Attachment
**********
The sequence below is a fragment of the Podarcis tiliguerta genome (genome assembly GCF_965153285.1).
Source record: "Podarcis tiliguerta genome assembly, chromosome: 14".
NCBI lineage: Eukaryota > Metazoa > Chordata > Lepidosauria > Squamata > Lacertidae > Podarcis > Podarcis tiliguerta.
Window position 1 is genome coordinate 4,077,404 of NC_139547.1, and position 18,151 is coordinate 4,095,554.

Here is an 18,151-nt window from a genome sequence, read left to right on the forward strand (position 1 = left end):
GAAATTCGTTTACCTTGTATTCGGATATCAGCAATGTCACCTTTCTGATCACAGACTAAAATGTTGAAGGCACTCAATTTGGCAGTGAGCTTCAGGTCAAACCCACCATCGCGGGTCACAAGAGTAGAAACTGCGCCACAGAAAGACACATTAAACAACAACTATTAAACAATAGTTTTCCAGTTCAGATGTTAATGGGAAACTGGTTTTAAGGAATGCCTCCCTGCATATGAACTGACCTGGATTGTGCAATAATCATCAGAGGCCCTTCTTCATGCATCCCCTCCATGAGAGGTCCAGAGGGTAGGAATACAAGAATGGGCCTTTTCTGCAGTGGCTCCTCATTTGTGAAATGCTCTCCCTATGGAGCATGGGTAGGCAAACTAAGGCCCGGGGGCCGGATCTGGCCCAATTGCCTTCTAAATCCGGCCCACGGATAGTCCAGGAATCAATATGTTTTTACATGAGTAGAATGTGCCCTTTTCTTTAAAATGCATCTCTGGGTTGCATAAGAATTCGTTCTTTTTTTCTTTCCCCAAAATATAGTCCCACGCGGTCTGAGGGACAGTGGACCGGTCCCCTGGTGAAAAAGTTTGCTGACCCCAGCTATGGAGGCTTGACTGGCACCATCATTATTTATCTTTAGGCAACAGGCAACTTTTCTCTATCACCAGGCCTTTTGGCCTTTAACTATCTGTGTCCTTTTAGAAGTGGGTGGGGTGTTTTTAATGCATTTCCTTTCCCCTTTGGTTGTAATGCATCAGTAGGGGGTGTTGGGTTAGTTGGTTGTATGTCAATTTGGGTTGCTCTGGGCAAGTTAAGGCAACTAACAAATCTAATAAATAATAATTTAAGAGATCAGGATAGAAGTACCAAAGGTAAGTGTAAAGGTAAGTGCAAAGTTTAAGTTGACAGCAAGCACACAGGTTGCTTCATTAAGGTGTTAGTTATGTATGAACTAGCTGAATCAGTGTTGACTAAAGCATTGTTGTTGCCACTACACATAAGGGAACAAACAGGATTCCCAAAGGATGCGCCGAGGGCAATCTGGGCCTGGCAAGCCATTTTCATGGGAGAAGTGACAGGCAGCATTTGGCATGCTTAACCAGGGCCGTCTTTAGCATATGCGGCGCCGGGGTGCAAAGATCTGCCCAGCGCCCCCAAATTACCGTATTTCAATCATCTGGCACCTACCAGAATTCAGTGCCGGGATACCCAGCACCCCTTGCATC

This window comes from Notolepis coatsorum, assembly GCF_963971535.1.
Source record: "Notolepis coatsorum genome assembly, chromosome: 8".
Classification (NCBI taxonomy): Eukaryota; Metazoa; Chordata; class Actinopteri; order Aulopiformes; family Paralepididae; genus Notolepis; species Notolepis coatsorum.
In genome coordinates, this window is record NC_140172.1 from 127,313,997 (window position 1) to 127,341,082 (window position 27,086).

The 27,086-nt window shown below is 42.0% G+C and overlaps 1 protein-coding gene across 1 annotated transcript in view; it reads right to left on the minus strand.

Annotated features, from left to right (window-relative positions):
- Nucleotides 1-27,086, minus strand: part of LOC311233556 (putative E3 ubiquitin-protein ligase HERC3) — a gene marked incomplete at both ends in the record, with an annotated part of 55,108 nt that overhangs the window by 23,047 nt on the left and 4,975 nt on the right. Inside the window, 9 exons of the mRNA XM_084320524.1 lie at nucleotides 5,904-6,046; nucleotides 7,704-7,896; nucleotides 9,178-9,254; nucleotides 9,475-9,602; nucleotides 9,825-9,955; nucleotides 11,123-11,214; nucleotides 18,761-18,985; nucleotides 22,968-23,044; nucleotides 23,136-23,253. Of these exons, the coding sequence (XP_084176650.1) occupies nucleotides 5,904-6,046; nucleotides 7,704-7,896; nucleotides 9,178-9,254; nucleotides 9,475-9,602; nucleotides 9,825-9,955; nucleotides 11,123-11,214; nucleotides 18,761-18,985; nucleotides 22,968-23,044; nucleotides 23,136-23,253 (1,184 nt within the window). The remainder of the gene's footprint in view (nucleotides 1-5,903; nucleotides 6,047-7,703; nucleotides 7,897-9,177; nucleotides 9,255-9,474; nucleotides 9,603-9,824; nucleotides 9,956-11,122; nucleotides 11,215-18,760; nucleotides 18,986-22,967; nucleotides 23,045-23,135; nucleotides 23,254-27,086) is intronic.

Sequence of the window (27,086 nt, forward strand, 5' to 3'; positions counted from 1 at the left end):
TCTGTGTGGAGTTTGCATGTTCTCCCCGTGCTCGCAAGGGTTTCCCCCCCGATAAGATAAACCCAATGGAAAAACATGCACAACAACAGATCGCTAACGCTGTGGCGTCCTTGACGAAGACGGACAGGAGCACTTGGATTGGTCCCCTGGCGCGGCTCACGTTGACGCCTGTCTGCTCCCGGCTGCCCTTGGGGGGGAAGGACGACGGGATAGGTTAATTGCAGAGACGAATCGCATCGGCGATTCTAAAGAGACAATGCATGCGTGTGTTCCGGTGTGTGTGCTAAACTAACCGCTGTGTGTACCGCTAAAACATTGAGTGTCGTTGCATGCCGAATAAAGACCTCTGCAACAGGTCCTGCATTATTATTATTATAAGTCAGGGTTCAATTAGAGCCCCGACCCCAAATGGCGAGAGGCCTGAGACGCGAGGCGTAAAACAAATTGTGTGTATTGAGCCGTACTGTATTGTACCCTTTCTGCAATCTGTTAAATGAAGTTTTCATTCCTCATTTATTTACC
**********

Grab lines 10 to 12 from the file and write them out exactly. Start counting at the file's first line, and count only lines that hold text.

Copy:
In genome coordinates, this window is record NC_140172.1 from 127,313,997 (window position 1) to 127,341,082 (window position 27,086).

The 27,086-nt window shown below is 42.0% G+C and overlaps 1 protein-coding gene across 1 annotated transcript in view; it reads right to left on the minus strand.

Annotated features, from left to right (window-relative positions):